Ahoy Cruises of Jacksonville, Fla., JB Travel of Boynton Beach, Fla., and St. Lucie West Travel of Port St. Lucie, Fla., are accused by the state’s Department of Financial Services of violating several insurance-related statues — or, put differently, of selling fake travel insurance.

This is an important story, because bogus “trip protection” policies are known to have been sold to people across the country for years, potentially costing travelers millions of dollars in lost vacations.
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What was Palm Coast Travel doing with its Access America policies?

Florida’s Department of Financial Services is in the early stages of a far-reaching investigation into the activities of Palm Coast Travel and its affiliated companies, according to documents released this week under the state’s Public Records Act.

The documents also raise new questions about the relationship between Access America, the largest travel insurance company in the world, and Palm Coast Travel, which also does business online as Smartcruiser.com.

In a prepared statement, Access America yesterday suggested its current and future relationship with Palm Coast, which is accused of selling unlicensed insurance, is an internal matter.

“Thus far we have been contacted by both customers identified in the Florida investigation and we are working to resolve each matter appropriately,” a spokesman said. “Access America will continue to take steps consistent with providing ongoing care for its customers.”
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What’s next for Palm Coast Travel? Here’s what happened to agencies that settled with regulators

As I reported last week, Palm Coast Travel and its companies, including Smartcruiser.com, are headed to a hearing with a Florida administrative law judge to determine if it sold unlicensed travel insurance. This is an important story, because fake “trip protection” policies are known to have been sold to people across the country for years, potentially costing travelers millions of dollars in lost vacations.

So what’s next for Palm Coast Travel?

There are two possibilities. First, the judge could rule the agency didn’t sell unlicensed insurance. But that’s unlikely, given the customers who have already complained to state regulators that they were sold these allegedly illegal policies. Second, the court could find Palm Coast Travel guilty of selling bogus insurance.
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In a twist, Florida levels new charges against Palm Coast Travel

Only a few weeks ago, Palm Coast Travel, one of three large travel agencies the state of Florida last year alleged had sold unlicensed insurance, seemed to have everything going for it.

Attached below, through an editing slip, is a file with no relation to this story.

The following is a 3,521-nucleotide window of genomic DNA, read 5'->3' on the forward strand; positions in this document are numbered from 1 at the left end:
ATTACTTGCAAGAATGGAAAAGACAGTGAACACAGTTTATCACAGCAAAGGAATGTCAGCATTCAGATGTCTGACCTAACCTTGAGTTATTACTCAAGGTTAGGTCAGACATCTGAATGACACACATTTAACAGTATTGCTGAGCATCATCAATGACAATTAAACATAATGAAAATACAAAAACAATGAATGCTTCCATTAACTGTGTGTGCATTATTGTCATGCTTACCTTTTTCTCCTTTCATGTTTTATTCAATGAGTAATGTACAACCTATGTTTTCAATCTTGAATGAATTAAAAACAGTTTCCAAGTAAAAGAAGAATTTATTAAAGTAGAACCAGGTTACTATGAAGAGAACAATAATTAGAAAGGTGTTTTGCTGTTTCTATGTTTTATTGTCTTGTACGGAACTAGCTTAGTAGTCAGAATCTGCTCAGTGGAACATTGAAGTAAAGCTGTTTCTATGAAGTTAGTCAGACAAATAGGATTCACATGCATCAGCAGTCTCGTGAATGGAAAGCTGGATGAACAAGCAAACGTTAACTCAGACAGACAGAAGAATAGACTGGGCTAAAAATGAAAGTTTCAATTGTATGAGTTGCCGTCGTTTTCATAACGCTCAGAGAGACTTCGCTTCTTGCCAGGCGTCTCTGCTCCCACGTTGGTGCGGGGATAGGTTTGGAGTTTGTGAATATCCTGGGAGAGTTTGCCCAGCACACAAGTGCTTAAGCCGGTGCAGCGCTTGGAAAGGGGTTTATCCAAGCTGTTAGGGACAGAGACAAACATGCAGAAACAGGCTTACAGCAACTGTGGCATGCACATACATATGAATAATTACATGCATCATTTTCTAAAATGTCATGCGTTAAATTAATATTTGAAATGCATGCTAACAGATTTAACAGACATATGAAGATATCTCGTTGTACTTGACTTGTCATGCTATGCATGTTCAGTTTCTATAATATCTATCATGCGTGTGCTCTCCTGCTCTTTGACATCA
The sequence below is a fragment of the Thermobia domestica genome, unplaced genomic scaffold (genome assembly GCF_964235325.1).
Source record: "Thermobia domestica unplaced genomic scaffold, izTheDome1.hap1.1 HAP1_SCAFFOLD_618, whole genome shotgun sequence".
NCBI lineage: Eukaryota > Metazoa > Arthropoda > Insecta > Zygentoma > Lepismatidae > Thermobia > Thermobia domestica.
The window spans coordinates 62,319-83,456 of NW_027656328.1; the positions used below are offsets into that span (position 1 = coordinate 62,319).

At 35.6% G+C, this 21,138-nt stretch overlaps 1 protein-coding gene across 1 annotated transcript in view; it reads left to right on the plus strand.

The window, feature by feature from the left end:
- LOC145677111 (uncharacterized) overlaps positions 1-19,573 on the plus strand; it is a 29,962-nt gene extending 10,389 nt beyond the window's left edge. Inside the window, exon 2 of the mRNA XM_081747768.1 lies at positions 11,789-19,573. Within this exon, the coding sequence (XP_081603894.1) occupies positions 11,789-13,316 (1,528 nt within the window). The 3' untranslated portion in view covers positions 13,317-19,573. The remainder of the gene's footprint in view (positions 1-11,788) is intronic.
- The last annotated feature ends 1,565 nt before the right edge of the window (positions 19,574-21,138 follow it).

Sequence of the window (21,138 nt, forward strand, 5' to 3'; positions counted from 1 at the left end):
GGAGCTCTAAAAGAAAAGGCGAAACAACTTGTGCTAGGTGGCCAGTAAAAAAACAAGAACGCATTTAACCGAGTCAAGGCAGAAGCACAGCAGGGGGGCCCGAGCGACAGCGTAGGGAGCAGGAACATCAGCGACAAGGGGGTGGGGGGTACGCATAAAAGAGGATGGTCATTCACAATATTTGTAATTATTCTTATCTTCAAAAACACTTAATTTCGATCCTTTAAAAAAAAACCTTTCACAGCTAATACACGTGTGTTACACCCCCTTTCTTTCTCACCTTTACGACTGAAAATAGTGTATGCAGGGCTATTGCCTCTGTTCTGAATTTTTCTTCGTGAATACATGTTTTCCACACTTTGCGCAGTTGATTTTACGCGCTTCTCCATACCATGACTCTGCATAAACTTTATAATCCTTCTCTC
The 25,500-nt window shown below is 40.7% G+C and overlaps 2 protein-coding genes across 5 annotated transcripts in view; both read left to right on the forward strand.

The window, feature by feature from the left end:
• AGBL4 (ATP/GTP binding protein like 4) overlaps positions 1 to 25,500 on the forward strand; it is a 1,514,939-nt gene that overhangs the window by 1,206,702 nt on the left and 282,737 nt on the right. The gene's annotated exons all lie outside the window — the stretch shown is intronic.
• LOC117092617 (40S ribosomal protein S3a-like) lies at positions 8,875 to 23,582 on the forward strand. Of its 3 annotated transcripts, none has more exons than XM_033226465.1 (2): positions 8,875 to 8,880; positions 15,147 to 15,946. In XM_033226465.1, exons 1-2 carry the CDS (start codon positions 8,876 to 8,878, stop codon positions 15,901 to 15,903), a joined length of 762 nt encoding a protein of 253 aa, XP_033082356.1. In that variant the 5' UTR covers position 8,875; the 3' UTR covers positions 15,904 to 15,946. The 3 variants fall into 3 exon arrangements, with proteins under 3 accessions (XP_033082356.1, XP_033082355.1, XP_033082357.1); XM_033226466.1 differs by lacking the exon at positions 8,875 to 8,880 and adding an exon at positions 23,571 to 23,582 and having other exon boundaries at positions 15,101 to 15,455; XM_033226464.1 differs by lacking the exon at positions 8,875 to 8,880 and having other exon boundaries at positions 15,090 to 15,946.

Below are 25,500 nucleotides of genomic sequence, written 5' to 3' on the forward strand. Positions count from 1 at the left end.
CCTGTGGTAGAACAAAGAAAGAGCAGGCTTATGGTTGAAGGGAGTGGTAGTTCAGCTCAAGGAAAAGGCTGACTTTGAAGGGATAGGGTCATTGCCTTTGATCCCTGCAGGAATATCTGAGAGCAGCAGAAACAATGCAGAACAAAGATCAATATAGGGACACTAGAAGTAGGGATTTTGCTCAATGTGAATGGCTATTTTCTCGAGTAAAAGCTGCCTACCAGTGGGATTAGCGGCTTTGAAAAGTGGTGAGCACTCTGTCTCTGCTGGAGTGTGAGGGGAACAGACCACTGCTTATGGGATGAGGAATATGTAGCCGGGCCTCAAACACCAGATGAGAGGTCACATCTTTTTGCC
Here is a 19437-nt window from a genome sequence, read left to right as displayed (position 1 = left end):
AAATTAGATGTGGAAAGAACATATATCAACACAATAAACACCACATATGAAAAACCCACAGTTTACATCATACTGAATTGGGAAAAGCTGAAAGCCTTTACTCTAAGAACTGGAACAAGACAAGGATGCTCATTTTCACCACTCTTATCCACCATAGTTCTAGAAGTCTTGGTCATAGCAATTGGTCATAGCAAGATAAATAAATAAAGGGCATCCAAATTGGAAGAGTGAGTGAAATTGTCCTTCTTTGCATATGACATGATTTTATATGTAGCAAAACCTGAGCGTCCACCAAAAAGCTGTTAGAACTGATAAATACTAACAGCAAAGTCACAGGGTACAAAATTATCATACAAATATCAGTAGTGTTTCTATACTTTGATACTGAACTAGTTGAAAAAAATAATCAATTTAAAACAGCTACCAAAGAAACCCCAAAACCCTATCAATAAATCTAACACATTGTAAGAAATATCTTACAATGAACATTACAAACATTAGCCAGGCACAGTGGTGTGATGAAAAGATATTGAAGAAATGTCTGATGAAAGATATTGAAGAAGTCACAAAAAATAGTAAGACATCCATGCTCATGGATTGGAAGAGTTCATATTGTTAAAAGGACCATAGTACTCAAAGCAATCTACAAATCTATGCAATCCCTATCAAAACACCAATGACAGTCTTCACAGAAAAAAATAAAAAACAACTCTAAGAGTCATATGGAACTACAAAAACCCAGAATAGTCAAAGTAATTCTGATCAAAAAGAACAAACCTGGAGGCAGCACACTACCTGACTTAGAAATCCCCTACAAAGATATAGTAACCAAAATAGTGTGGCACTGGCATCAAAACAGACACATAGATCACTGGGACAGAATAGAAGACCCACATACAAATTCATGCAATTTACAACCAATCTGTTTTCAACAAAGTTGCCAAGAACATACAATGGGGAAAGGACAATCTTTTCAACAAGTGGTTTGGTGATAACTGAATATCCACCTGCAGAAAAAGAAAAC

The state’s investigation into its activities appeared to have hit a dead end. The company, which runs the site Smartcruiser.com, had sued one of its customers and me in an effort to silence its critics. And it was issuing press releases at a regular clip, touting its Better Business Bureau rating and obsession with customer service.

But late last week, in an unexpected twist, Florida regulators filed an amended notice of intent to issue a cease and desist order (PDF) with more detailed charges against Lake Worth, Fla.-based Smolinski and Associates, Inc., which, in addition to doing business as Palm Coast Travel and Smartcruiser.com, also operates under the names Smart Travel Group, Smart Cruiser Holdings and Tripsmart. (Update: A hearing has been set for April 8. Here’s the docket.) Any way you read the latest claims, it’s clear that Florida’s Department of Financial Services has no intention of letting this case fade away. (Here’s the first notice, for comparison purposes.)
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Palm Coast Travel sues a customer — and me

Here we go again.

Last March, I reported that the Florida regulators had warned three travel agencies that sold insurance policies offered by bankrupt Prime Travel Protection Services of Arvada, Colo., that its activities may have run afoul of state insurance statues.

I quoted Nina Banister, a spokeswoman for Florida’s Department of Financial Services, as saying the state had ordered the agencies to “stop transacting business” and that “they’re on notice that further activity is pending [by the state].”

Soon after that, Florida issued a press release stating, “As a result of ongoing investigations into complaints about the sale of unauthorized travel insurance in Florida, Chief Financial Officer Alex Sink has notified three travel agencies that she intends to order them to stop selling insurance.”

The legal notice to one of the agencies, Palm Coast Travel, alleges that the company “directly or indirectly acted as agent for or otherwise represented or aided one or more unauthorized insurers…” The matter is still pending.

Now Palm Coast Travel has sued one of its customers, Peter Lay, and me, alleging among other things that I defamed the company when I reported the story. Here’s the full text of the complaint (PDF).